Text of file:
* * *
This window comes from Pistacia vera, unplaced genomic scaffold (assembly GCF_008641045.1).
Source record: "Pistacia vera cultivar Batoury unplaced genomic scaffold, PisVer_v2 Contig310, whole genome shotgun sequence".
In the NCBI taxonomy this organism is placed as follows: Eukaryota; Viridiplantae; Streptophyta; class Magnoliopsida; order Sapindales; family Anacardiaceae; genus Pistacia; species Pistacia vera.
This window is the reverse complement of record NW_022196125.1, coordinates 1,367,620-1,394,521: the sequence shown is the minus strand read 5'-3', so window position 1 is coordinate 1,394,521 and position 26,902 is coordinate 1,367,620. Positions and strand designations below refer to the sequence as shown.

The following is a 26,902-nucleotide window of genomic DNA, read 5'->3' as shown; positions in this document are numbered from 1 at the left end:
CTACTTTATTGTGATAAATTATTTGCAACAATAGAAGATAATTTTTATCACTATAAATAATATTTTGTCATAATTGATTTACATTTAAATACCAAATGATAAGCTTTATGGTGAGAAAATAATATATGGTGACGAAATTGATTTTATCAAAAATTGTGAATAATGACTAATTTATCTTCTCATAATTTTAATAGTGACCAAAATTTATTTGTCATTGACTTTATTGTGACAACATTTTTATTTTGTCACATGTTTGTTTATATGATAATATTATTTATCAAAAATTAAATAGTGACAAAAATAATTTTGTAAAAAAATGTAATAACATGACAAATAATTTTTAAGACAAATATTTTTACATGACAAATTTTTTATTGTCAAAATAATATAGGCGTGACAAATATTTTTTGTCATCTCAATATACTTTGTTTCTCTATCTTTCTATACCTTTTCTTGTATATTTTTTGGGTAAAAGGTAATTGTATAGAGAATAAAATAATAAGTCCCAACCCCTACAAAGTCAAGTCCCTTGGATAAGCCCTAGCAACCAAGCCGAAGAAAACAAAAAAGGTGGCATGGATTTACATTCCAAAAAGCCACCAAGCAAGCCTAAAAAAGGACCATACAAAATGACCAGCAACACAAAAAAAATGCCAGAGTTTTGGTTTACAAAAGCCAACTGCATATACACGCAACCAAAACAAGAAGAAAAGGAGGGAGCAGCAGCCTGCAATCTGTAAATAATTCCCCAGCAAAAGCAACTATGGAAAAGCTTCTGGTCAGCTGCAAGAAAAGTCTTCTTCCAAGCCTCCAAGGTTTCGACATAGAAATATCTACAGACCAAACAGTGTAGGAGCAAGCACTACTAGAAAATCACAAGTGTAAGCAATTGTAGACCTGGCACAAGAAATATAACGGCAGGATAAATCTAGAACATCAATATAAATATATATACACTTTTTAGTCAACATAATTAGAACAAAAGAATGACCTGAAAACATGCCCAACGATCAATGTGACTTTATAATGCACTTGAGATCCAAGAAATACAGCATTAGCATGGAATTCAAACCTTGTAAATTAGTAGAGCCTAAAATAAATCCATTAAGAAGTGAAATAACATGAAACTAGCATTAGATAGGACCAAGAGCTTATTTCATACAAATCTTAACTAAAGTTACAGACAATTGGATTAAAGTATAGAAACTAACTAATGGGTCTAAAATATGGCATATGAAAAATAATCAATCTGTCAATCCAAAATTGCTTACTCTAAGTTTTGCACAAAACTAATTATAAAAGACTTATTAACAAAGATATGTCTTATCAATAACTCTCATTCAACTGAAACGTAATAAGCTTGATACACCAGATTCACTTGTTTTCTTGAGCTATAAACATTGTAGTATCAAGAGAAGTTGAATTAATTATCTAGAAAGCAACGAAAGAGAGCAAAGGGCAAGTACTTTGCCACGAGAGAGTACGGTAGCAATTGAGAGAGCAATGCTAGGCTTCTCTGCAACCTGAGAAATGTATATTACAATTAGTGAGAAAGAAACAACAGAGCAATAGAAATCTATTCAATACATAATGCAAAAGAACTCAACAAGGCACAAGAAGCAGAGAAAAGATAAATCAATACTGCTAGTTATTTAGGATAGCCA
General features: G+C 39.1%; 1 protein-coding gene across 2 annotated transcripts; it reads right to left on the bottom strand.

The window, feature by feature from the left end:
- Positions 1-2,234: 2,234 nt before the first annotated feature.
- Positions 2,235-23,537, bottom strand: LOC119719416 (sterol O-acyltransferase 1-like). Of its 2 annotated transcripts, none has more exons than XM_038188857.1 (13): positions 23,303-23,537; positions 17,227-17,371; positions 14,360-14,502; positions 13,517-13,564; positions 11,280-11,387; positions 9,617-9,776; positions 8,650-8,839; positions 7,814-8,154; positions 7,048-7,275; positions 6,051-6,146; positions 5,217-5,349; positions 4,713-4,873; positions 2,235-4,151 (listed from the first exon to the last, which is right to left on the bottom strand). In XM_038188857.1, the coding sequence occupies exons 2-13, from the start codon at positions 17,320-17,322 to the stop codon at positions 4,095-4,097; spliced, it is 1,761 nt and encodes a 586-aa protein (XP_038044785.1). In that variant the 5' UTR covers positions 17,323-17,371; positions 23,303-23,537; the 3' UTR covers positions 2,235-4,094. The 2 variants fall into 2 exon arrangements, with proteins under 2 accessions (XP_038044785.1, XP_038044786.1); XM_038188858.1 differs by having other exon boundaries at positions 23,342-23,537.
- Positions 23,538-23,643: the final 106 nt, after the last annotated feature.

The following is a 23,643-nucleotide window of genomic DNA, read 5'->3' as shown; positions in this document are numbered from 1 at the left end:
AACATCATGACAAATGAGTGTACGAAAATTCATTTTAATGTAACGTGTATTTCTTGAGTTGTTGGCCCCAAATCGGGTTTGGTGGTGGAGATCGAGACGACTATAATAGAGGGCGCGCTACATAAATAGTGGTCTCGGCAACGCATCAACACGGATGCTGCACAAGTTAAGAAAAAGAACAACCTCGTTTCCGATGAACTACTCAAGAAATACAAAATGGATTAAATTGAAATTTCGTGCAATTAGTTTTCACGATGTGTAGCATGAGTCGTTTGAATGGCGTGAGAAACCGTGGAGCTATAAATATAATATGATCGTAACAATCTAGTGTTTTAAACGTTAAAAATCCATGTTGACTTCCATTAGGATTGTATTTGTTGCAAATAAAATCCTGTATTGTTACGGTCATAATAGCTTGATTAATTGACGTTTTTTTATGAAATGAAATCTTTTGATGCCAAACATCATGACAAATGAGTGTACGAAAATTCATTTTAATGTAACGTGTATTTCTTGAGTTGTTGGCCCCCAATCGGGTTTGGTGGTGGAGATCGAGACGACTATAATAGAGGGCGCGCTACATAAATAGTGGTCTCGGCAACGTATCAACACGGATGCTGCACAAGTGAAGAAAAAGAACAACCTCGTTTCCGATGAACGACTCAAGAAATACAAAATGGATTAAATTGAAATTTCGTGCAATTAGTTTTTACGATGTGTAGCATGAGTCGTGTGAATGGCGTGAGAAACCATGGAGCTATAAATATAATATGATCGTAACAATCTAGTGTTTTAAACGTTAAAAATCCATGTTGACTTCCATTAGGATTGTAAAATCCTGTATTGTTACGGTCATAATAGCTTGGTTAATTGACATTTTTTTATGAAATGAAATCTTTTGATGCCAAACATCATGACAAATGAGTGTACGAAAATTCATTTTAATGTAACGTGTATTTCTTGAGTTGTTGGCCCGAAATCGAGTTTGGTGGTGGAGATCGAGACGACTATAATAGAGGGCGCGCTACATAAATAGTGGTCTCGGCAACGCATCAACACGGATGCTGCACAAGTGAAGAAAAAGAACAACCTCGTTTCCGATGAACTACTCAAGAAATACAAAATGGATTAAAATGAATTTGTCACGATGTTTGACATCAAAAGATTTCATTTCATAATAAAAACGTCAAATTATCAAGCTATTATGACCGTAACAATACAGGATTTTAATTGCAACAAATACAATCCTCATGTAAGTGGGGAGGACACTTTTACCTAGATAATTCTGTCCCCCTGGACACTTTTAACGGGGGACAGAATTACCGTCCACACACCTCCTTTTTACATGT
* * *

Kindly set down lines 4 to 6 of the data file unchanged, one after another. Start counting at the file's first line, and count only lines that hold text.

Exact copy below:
This window is the reverse complement of record NW_022196125.1, coordinates 1,367,620-1,394,521: the sequence shown is the minus strand read 5'-3', so window position 1 is coordinate 1,394,521 and position 26,902 is coordinate 1,367,620. Positions and strand designations below refer to the sequence as shown.

The following is a 26,902-nucleotide window of genomic DNA, read 5'->3' as shown; positions in this document are numbered from 1 at the left end:
CTACTTTATTGTGATAAATTATTTGCAACAATAGAAGATAATTTTTATCACTATAAATAATATTTTGTCATAATTGATTTACATTTAAATACCAAATGATAAGCTTTATGGTGAGAAAATAATATATGGTGACGAAATTGATTTTATCAAAAATTGTGAATAATGACTAATTTATCTTCTCATAATTTTAATAGTGACCAAAATTTATTTGTCATTGACTTTATTGTGACAACATTTTTATTTTGTCACATGTTTGTTTATATGATAATATTATTTATCAAAAATTAAATAGTGACAAAAATAATTTTGTAAAAAAATGTAATAACATGACAAATAATTTTTAAGACAAATATTTTTACATGACAAATTTTTTATTGTCAAAATAATATAGGCGTGACAAATATTTTTTGTCATCTCAATATACTTTGTTTCTCTATCTTTCTATACCTTTTCTTGTATATTTTTTGGGTAAAAGGTAATTGTATAGAGAATAAAATAATAAGTCCCAACCCCTACAAAGTCAAGTCCCTTGGATAAGCCCTAGCAACCAAGCCGAAGAAAACAAAAAAGGTGGCATGGATTTACATTCCAAAAAGCCACCAAGCAAGCCTAAAAAAGGACCATACAAAATGACCAGCAACACAAAAAAAATGCCAGAGTTTTGGTTTACAAAAGCCAACTGCATATACACGCAACCAAAACAAGAAGAAAAGGAGGGAGCAGCAGCCTGCAATCTGTAAATAATTCCCCAGCAAAAGCAACTATGGAAAAGCTTCTGGTCAGCTGCAAGAAAAGTCTTCTTCCAAGCCTCCAAGGTTTCGACATAGAAATATCTACAGACCAAACAGTGTAGGAGCAAGCACTACTAGAAAATCACAAGTGTAAGCAATTGTAGACCTGGCACAAGAAATATAACGGCAGGATAAATCTAGAACATCAATATAAATATATATACACTTTTTAGTCAACATAATTAGAACAAAAGAATGACCTGAAAACATGCCCAACGATCAATGTGACTTTATAATGCACTTGAGATCCAAGAAATACAGCATTAGCATGGAATTCAAACCTTGTAAATTAGTAGAGCCTAAAATAAATCCATTAAGAAGTGAAATAACATGAAACTAGCATTAGATAGGACCAAGAGCTTATTTCATACAAATCTTAACTAAAGTTACAGACAATTGGATTAAAGTATAGAAACTAACTAATGGGTCTAAAATATGGCATATGAAAAATAATCAATCTGTCAATCCAAAATTGCTTACTCTAAGTTTTGCACAAAACTAATTATAAAAGACTTATTAACAAAGATATGTCTTATCAATAACTCTCATTCAACTGAAACGTAATAAGCTTGATACACCAGATTCACTTGTTTTCTTGAGCTATAAACATTGTAGTATCAAGAGAAGTTGAATTAATTATCTAGAAAGCAACGAAAGAGAGCAAAGGGCAAGTACTTTGCCACGAGAGAGTACGGTAGCAATTGAGAGAGCAATGCTAGGCTTCTCTGCAACCTGAGAAATGTATATTACAATTAGTGAGAAAGAAACAACAGAGCAATAGAAATCTATTCAATACATAATGCAAAAGAACTCAACAAGGCACAAGAAGCAGAGAAAAGATAAATCAATACTGCTAGTTATTTAGGATAGCCA